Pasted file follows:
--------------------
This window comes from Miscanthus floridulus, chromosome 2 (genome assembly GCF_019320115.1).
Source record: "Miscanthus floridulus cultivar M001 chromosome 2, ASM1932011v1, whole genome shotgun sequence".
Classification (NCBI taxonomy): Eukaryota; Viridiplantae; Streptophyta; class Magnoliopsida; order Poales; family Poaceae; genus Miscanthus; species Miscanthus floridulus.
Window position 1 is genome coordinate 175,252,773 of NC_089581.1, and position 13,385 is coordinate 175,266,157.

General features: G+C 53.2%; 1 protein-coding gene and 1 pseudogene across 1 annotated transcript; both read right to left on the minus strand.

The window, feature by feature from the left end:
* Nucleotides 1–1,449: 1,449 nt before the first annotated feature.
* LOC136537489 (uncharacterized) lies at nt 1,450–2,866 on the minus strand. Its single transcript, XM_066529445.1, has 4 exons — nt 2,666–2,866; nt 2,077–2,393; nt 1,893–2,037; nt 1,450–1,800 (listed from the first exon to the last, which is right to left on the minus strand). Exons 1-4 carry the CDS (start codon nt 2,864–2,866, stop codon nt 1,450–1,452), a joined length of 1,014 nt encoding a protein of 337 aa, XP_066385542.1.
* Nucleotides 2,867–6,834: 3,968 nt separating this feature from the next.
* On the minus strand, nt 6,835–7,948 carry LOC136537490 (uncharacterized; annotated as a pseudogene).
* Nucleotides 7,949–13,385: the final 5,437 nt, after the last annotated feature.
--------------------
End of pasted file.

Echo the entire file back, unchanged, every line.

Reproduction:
This window comes from Miscanthus floridulus, chromosome 2 (genome assembly GCF_019320115.1).
Source record: "Miscanthus floridulus cultivar M001 chromosome 2, ASM1932011v1, whole genome shotgun sequence".
Classification (NCBI taxonomy): Eukaryota; Viridiplantae; Streptophyta; class Magnoliopsida; order Poales; family Poaceae; genus Miscanthus; species Miscanthus floridulus.
Window position 1 is genome coordinate 175,252,773 of NC_089581.1, and position 13,385 is coordinate 175,266,157.

General features: G+C 53.2%; 1 protein-coding gene and 1 pseudogene across 1 annotated transcript; both read right to left on the minus strand.

The window, feature by feature from the left end:
* Nucleotides 1–1,449: 1,449 nt before the first annotated feature.
* LOC136537489 (uncharacterized) lies at nt 1,450–2,866 on the minus strand. Its single transcript, XM_066529445.1, has 4 exons — nt 2,666–2,866; nt 2,077–2,393; nt 1,893–2,037; nt 1,450–1,800 (listed from the first exon to the last, which is right to left on the minus strand). Exons 1-4 carry the CDS (start codon nt 2,864–2,866, stop codon nt 1,450–1,452), a joined length of 1,014 nt encoding a protein of 337 aa, XP_066385542.1.
* Nucleotides 2,867–6,834: 3,968 nt separating this feature from the next.
* On the minus strand, nt 6,835–7,948 carry LOC136537490 (uncharacterized; annotated as a pseudogene).
* Nucleotides 7,949–13,385: the final 5,437 nt, after the last annotated feature.